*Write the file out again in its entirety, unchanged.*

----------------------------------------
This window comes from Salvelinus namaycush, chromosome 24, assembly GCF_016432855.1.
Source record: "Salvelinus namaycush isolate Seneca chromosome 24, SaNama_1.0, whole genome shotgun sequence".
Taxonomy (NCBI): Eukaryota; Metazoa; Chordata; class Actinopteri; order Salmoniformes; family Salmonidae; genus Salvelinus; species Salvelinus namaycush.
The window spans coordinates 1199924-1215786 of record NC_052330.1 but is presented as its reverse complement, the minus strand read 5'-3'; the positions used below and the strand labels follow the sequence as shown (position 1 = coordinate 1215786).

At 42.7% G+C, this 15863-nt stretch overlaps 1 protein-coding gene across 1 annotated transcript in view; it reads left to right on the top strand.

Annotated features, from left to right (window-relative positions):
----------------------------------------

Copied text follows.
This window comes from Salvelinus namaycush, chromosome 24, assembly GCF_016432855.1.
Source record: "Salvelinus namaycush isolate Seneca chromosome 24, SaNama_1.0, whole genome shotgun sequence".
Taxonomy (NCBI): Eukaryota; Metazoa; Chordata; class Actinopteri; order Salmoniformes; family Salmonidae; genus Salvelinus; species Salvelinus namaycush.
The window spans coordinates 1199924-1215786 of record NC_052330.1 but is presented as its reverse complement, the minus strand read 5'-3'; the positions used below and the strand labels follow the sequence as shown (position 1 = coordinate 1215786).

At 42.7% G+C, this 15863-nt stretch overlaps 1 protein-coding gene across 1 annotated transcript in view; it reads left to right on the top strand.

Annotated features, from left to right (window-relative positions):